In order to identify potential regulators which could explain the observed patterns, an upstream regulator analysis was performed with the initial gene expression micro array data. Such an analysis is based on prior knowledge of expected effects between transcriptional regulators and their target genes. In essence, it is analysed how many known targets of each regulator can be identified in the datasets. Furthermore, the direction of change, either up- or down-regulation, is compared to a prediction obtained from published data. In Table 4 the prediction of top upstream regulators for the observed differentially gene expression in ZDF and STZ models are listed. We identified α-2 and γ-Interferon, TNF-α, IL-6 and beta-Interleukin-1 as transcriptional regulators of inflammation. Most notably, almost all predicted transcription upstream factors were not found to be differentially regulated on gene expression level.

Table 4. Top upstream regulators predict to explain the gene expression differences in retina between obese and lean ZDF rats or STZ treatet and non-teated Wistar rats.

Molecules are sorted by the modulation z-score in ZDF rats.

Together, our analysis added new upstream regulators such as oncostatin-M to glycemia-dependent regulators of gene expression changes in experimental retinopathy models. The relationship between oncostatin M and literature known downstream effector genes is graphically represented for our micro array data sets (Fig 5). A high number of oncostatin-M modulated genes were regulated in obese versus lean ZDF rats and STZ treated and non-treated rat retina; among them were stat1 and stat3. A number of genes were regulated in obese versus lean ZDF but not in STZ treated vs non-treated Wistar rat retina. Only two oncostatin-M downstream genes, lcn2 and a2m, were differentially regulated in STZ treated versus non-treated rats but not in obese versus lean ZDF rat retina. Overall 29 downstream genes are shown; for a subset of 11 selected genes expression changes were assessed by real-time PCR including lcn2, c1r, ccl2, oas1, c1s, serping1, fgf2, chI3l1, stat1, stat3, and osmr.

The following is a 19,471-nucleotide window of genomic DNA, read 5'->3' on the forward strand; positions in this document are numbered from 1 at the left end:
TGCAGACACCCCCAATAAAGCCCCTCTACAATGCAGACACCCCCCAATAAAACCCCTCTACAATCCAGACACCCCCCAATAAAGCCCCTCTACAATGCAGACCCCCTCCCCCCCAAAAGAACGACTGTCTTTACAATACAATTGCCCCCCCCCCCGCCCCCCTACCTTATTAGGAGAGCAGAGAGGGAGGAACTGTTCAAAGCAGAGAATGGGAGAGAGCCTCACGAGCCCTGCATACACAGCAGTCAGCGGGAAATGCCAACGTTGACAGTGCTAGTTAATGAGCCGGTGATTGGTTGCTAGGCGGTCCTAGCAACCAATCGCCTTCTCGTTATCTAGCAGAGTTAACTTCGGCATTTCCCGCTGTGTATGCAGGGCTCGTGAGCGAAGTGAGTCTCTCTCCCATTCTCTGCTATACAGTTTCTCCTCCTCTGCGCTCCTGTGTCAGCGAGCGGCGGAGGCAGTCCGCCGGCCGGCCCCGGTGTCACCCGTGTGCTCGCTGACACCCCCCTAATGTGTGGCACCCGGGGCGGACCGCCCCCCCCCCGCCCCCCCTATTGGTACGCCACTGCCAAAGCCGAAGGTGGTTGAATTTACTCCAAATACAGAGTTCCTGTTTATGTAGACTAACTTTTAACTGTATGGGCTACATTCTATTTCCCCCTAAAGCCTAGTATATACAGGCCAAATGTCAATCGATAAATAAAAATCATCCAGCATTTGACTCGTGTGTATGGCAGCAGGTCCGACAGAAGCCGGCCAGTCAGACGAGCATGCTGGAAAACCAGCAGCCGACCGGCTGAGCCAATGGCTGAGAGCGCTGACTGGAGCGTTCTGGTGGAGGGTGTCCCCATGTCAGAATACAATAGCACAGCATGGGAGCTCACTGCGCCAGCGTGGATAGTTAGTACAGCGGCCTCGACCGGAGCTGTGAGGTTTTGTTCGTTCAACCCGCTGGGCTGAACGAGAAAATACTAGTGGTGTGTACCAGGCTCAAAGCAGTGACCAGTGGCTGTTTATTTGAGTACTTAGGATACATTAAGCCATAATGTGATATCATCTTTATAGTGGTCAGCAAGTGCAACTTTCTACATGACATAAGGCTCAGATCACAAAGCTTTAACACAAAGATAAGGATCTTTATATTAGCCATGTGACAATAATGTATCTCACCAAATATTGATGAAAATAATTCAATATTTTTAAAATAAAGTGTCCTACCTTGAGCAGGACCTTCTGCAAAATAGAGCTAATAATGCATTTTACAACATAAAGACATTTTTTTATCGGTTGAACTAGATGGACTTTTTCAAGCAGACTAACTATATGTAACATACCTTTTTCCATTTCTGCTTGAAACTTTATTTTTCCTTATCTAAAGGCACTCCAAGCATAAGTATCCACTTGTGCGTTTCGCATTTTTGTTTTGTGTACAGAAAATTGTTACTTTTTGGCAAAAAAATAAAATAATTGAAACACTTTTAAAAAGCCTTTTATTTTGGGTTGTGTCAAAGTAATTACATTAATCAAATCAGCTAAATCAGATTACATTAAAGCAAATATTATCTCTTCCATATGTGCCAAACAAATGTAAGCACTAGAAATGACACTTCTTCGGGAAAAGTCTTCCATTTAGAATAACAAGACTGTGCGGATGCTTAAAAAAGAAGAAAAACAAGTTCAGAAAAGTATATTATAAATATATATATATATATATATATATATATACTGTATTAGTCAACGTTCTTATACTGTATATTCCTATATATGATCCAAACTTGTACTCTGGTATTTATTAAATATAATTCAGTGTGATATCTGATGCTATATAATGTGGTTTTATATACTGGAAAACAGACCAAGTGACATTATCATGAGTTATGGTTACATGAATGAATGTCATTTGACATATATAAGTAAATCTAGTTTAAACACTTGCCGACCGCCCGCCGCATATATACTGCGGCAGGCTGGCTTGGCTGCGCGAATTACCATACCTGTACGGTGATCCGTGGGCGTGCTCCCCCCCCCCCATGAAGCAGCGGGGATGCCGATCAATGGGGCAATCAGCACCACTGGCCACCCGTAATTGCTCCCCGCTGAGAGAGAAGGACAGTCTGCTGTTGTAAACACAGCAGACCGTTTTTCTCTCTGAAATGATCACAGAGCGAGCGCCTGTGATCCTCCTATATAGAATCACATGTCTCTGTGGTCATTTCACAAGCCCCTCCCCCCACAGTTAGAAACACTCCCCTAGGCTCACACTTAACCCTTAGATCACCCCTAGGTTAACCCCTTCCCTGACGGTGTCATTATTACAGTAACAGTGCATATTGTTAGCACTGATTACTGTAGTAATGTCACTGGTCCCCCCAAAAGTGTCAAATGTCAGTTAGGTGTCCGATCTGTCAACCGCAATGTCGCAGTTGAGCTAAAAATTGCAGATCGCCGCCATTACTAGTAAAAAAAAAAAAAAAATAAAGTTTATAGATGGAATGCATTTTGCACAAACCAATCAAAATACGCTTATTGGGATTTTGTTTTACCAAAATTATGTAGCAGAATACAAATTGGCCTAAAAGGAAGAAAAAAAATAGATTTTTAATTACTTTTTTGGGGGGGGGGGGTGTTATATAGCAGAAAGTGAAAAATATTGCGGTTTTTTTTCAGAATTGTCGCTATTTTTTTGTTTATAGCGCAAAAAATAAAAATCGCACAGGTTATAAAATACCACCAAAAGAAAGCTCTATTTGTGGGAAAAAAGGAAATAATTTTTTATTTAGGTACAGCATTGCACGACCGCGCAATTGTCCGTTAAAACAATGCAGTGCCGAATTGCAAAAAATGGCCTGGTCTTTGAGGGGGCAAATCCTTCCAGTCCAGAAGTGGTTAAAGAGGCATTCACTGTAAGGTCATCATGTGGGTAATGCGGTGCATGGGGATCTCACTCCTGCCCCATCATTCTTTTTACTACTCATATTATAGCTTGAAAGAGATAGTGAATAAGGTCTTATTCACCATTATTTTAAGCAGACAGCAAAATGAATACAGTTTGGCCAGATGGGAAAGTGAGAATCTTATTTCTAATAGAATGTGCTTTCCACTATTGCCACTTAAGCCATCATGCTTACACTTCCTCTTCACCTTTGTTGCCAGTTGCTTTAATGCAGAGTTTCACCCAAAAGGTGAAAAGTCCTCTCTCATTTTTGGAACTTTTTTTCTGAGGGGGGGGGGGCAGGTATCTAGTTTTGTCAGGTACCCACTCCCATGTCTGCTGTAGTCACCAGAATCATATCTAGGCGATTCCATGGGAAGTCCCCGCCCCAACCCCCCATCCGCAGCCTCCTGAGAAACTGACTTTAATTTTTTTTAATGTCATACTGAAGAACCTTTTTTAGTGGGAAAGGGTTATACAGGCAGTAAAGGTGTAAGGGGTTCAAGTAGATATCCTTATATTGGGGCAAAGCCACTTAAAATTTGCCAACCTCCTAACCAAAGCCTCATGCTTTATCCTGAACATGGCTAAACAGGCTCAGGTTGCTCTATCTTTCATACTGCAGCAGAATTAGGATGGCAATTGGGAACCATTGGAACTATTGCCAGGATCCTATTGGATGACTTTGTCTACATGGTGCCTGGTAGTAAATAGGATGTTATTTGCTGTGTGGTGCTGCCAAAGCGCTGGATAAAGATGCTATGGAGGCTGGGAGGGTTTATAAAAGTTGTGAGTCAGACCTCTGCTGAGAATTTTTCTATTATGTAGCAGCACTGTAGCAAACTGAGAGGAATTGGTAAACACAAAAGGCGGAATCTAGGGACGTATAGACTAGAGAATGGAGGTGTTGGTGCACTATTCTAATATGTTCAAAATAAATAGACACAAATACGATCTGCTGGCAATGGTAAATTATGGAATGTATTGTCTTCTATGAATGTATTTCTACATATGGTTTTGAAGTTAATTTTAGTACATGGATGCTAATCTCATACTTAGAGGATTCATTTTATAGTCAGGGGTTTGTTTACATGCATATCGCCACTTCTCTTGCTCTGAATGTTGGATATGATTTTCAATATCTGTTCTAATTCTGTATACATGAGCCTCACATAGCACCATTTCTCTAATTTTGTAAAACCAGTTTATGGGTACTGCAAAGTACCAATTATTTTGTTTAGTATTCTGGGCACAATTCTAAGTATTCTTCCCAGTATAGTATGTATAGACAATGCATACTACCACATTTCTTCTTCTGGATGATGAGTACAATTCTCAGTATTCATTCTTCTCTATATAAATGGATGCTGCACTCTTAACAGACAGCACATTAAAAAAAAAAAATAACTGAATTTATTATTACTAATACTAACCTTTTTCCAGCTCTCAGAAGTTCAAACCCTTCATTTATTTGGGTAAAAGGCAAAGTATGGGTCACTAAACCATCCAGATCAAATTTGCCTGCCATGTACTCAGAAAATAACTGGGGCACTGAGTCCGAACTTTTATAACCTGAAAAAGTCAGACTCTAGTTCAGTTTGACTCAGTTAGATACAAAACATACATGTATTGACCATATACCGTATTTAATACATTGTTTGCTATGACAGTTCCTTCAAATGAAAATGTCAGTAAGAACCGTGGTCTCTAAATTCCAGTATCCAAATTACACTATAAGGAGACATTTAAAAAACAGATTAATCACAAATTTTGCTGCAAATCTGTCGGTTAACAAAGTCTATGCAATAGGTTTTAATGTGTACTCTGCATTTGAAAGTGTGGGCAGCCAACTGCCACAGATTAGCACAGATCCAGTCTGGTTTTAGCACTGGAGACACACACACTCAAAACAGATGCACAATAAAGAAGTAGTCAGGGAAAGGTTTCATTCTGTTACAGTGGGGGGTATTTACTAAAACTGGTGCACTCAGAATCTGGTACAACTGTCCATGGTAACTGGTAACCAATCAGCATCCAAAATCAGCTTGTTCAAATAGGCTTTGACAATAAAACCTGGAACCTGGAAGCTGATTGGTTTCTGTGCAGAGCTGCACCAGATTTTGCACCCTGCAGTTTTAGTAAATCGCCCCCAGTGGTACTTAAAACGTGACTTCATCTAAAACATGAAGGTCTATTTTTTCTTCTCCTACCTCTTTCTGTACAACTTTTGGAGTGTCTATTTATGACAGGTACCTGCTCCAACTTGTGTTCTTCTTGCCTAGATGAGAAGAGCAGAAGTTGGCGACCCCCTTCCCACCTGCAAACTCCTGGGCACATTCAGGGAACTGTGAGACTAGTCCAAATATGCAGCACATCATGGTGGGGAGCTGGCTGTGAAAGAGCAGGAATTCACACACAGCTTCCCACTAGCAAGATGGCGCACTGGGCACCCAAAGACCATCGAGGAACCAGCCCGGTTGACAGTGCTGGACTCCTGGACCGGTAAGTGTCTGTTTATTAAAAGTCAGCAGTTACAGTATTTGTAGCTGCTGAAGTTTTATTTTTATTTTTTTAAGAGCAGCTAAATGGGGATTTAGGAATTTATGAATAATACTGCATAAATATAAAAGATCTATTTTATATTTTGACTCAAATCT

Fig 5. Relationship between oncostatin M (OSM) and literature known downstream effector genes in microarray data sets.

Genes highlighted in orange were regulated in obese versus lean ZDF rats and STZ treated and non-treated rat retina. Genes highlighted in green were regulated in obese versus lean ZDF but not in STZ treated vs non-treated Wistar rat retina. Genes highlighted in purple were differentially regulated in STZ treated versus non-treated rats but not in obese versus lean ZDF rat retina.


In this study, we analysed retinal gene expression patterns and compared three conditions, which are thought to contribute to the incipience of diabetic retinopathy, i.e. hyperglycemia, hyperinsulinemia, and the combination of both. Interestingly, we found that hyperinsulinemia alone as assessed in ZF rats did not change gene expression in the retina despite substantial metabolic alterations usually implied in retinal vascular pathology. In sharp contrast, a substantial overlap in gene regulation was found in the two phenotypically opposite models which share hyperglycemic, but not insulin levels.

There is ample evidence that both, STZ and ZDF rats develop features of preclinical, early diabetic retinopathy [6] [11]. STZ treated rodents are often named as T1D model, despite the lack of any auto-immune responses [12]. However, in this model many drivers of late complications in T1DM patients are fully established such as hypoinsulinemia with ketone body elevation and hyperglycemia). In contrast to STZ and ZDF rats, ZF rats have very mild retinal pathology only at old age and in combination with glucose intolerance but not at younger age [13]. Thus, as our first important notion, the metabolic changes in obese, non-hyperglycemic but hyperinsulinemic ZF rats do not cause strong alterations in retinal gene expression and retinal (vascular) pathology. In this context, it should be noted that our data comply with previous notions that hyperinsulinemia in combination with lipid abnormalities in ZF rats is insufficient to alter retinal vascular modifiers such as VEGF despite increased systemic oxidative and inflammatory stress markers [14].